Recently I started a Twitter thread highlighting a couple of seminal discoveries in molecular biology going back in the 40’s 50’s #classicpaper. I received many positive feedback and the thread was quite popular. I am of course very pleased but this was also quite unexpected. Unexpected because it’s classic textbook knowledge really, unexpected (but again a pleasant surprise) because I wrongly thought apparently that nobody anymore read old scientific papers.
I certainly did not read all these papers when I was a student but as I am getting older, I have a growing interest in the history of science. The birth of molecular biology is a fascinating golden period from the revelation of the double helix of DNA to the cracking of the genetic code and first glimpses of gene regulation. This thread was inspired by reading ‘She has her mother’s laugh’ by Carl Zimmer, ‘Life’s greatest secret’ by Matthew Cobb, ‘The eighth day of creation’ by Horace Judson, ‘Brave genius’ by Sean B Carroll and ‘Histoire de la Biologie Moléculaire’ by Michel Morange (that is going to be translated in English by Matthew Cobb).
I strongly encourage students to read these books and these seminal papers (unfortunately many of these seminal papers are still under paywall but you know what to do*). Again, this golden age of creative thought and hypothesis-driven research is such an inspiration. The strategies and methodologies created from scratch for almost each experiments, the concepts developed that are still true and central to modern biology, pure joy. As I sometimes said, if time travel was possible I would love to have lived in the 50’s-60’s to witness the birth of Molecular Biology and meet all these fantastic scientists.
1⃣ 1944 Oswald Avery, Colin MacLeod & Maclyn McCarty – DNA, not protein as was commonly believed, is the hereditary material for bacteria, and the cause of bacterial transformation.
2⃣ 1947 André Boivin & Roger Vendrely – a near forgotten 2 pages in French that suggest almost explicitly that DNA –> RNA –> protein.
3⃣ 1952 & 1953 Alexander Dounce – like Boivin & Vendrely, Dounce is one of the first to propose that DNA might serve as a template for the synthesis of RNA, which in turn serves as a template for the synthesis of proteins.
4⃣ 1952 Alfred Hershey & Martha Chase – They confirmed that DNA was the molecule of heredity a.k.a as the blender experiment. (However as Matthew Cobb told me, After the experiment, after the double helix, Hershey still thought protein played a role. See this recount for example).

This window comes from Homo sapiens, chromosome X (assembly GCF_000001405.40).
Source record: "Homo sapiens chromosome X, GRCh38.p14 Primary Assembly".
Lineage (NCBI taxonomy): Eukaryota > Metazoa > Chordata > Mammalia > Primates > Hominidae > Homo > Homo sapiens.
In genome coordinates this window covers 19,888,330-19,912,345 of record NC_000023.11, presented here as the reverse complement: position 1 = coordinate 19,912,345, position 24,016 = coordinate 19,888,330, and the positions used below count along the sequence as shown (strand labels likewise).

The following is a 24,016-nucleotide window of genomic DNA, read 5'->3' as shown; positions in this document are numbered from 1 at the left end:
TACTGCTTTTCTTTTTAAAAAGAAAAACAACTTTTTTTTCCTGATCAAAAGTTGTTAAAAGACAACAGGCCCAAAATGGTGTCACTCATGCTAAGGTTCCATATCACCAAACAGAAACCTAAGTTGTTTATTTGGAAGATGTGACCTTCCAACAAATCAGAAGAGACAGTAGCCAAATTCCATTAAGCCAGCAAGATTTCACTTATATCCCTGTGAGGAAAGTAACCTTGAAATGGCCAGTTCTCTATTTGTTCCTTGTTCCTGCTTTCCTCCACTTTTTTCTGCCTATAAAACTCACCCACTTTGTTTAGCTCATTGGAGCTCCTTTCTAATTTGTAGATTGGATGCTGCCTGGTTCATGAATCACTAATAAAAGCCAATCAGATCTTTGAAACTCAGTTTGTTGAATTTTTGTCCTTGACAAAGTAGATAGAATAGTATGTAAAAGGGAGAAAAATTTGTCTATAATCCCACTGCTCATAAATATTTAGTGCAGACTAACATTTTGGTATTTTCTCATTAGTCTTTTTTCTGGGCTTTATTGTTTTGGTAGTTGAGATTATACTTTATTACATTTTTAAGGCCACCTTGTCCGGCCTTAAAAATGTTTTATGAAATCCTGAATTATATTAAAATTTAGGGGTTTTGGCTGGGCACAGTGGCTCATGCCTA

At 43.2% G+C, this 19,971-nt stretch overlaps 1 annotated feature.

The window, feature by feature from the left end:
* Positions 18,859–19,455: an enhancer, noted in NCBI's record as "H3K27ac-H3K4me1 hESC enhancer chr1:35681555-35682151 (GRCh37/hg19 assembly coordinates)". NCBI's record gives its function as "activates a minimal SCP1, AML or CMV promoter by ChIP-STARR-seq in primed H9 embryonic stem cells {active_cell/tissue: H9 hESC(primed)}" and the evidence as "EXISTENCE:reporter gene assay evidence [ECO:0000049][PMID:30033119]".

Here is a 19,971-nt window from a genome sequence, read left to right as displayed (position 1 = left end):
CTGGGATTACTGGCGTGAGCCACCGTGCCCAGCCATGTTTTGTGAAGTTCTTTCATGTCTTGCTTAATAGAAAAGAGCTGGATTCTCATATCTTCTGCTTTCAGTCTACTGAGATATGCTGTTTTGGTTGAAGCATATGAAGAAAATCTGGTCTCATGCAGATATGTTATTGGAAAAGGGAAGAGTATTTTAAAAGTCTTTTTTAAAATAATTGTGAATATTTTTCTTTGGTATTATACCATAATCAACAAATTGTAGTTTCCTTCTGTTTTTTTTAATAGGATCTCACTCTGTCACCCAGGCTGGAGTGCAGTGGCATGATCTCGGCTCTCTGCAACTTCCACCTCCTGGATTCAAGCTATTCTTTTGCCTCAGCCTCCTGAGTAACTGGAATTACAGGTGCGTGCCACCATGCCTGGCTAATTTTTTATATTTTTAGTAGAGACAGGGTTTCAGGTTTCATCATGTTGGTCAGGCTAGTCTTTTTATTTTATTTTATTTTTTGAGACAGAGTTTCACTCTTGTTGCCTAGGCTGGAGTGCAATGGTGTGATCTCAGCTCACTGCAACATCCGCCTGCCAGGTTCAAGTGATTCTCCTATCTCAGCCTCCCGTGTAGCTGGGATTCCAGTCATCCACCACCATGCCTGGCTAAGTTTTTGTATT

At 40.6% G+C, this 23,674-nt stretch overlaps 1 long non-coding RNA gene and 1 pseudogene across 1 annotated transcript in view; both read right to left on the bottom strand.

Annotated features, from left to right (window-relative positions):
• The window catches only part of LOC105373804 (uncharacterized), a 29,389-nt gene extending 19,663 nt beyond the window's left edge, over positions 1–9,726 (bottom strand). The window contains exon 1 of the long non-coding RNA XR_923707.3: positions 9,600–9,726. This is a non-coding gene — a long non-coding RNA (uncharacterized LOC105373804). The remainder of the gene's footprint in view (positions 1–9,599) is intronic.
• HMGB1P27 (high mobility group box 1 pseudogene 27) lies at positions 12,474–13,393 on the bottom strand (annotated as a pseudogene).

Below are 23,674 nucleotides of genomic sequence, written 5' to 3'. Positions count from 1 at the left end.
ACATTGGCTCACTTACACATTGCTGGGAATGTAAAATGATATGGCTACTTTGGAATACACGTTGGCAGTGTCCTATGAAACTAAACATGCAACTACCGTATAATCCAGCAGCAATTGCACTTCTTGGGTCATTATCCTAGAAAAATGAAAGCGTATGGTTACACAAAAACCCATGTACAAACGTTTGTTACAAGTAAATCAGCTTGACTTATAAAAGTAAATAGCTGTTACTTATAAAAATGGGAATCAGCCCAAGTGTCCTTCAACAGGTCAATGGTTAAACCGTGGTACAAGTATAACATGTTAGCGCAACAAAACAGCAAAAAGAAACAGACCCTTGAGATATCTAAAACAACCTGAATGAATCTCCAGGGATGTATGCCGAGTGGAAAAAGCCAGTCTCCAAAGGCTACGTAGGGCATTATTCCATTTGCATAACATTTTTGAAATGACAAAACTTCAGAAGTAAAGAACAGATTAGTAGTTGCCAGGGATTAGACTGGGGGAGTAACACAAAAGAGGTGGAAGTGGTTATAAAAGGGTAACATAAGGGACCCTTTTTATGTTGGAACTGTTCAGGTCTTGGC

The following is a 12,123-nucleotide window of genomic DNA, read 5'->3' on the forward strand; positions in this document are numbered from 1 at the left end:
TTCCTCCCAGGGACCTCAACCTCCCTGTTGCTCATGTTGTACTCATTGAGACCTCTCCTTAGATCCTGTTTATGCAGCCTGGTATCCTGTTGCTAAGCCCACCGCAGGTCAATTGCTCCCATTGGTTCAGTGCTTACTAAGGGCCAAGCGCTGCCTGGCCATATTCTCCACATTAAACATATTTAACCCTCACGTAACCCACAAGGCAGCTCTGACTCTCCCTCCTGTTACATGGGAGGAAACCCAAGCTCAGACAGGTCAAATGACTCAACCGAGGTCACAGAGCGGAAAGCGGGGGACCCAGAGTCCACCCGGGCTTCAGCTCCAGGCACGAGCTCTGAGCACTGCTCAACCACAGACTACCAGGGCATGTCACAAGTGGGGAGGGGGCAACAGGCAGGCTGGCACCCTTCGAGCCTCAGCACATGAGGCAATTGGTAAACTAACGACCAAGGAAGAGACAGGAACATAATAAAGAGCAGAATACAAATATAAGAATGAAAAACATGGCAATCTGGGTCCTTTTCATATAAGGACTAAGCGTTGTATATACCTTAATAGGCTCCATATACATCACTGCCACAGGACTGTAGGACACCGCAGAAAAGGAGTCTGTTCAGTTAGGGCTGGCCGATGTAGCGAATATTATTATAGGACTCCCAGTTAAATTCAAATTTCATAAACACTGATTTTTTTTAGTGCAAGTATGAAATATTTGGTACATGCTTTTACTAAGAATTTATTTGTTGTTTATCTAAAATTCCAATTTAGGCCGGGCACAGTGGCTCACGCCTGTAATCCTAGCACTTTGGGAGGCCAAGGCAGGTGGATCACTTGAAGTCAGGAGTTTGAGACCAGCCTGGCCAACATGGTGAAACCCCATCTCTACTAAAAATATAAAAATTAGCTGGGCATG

6⃣ 1956 & 1958 Francis Crick – The Central Dogma: once ‘information’ is passed into protein it cannot get out again.
7⃣ To read a clear explanation of the 2 unrelated hypotheses ‘The Central Dogma’ and ‘DNA -> RNA -> Proteins’, have a look at Dan Graur blog post.
8⃣ 1958 Francis Crick – The adaptor hypothesis (in On protein Synthesis): to explain how information encoded in DNA is used to specify the amino acid sequence of proteins.
9⃣ 1958 Mahlon Hoagland – Discovery of the adaptors = soluble RNAs a.k.a. tRNA.
1⃣0⃣ 1957 Vernon Ingram – The first demonstration that the abnormal haemoglobin in sickle cell anaemia patients is caused by an alteration in one amino acid.
1⃣1⃣ 1958 Matthew Meselson and Franklin W. Stahl – experimental proof of Semi-Conservative DNA replication.
1⃣2⃣ 1959 Pardee, Jacob & Monod – The PaJaMo experiment that supported the hypothesis that a molecule mediated the production of proteins from DNA (cytoplasmic messenger).
1⃣3⃣ 1961 Jacob & Monod – The fundamental basis of gene regulation, one of the most influential paper in the history of modern biology (& I am not saying that because Jacob & Monod were French). And yes RNA was already proposed by Jacob and Monod in 1961 to control the operon.
1⃣5⃣ For an historical point of view of the discovery of mRNA, see also this great recount by Matthew Cobb.
1⃣6⃣ 1961 Marshall W. Nirenberg & J. Heinrich Matthaei – A poly-U RNA was translated into polyphenylalanine in a cell-free system. This experiment provided the initial clue to breaking the genetic code. See also the didicated NIH web site.
1⃣7⃣ 1961 Crick, Barnett, Brenner & Watts-Tobin – The existing knowledge in 1961 & the experimental procedures were certainly not sufficient to allow anyone to deduce the general nature of the genetic code but they nearly solved the riddle.
1⃣8⃣ 1965 Margarita Salas – The first experimental results indicating that the direction of reading of the genetic message is from the 5’ to the 3’ end (see also My scientific life by Margarita Salas in 2016).
2⃣0⃣ 1966 Francis Crick – The Wobble hypothesis. A visionary Crick again explains why multiple codons can code for a single amino acid.
2⃣1⃣ 1967 Brenner – The last of the 64-Triplet Genetic Code is cracked.
2⃣1⃣ bis 1964 Allfrey Faulkner Mirsky – Acetylation & methylation of histones & their possible role in the regulation of RNA synthesis.
2⃣2⃣ 1969 Britten & Davidson – Like the Monod & Jacob paper in 1961, a very influential paper on gene regulation. Their theory stated the hypothesis that repetitive non-coding sequences are at the core of genetic regulation.
2⃣3⃣ 1968 Karin Ippen-Ihler – Studies using the lac operon identified the promoter as a cis controlling element for gene transcription.
2⃣4⃣ 1969 Bob Roeder & William J. Rutter – the discovery of 3 chromatographically separable forms of eukaryotic RNA polymerase from sea urchin embryos (I, II and III).
2⃣5⃣ 1970 Kedinger, Gniazdowski, Mandel, Gissinger & Chambon – Pierre Chambon also isolated 2 activities from calf thymus, Pol A (Pol I) & Pol B (Pol II), of which only Pol B was inhibited by the Amanita toxin α-amanitin.
2⃣7⃣ 1975 P. Oudet, M. Gross-Bellard, & P. Chambon – The first electron microscopy of reconstituted histone–DNA complexes a.k.a. beads on a string.
2⃣9⃣ 1980 Corden Chambon – One of the first comparisons of promoter sequences from efficiently transcribed protein-coding genes.
* If you really don’t know what to do, click here.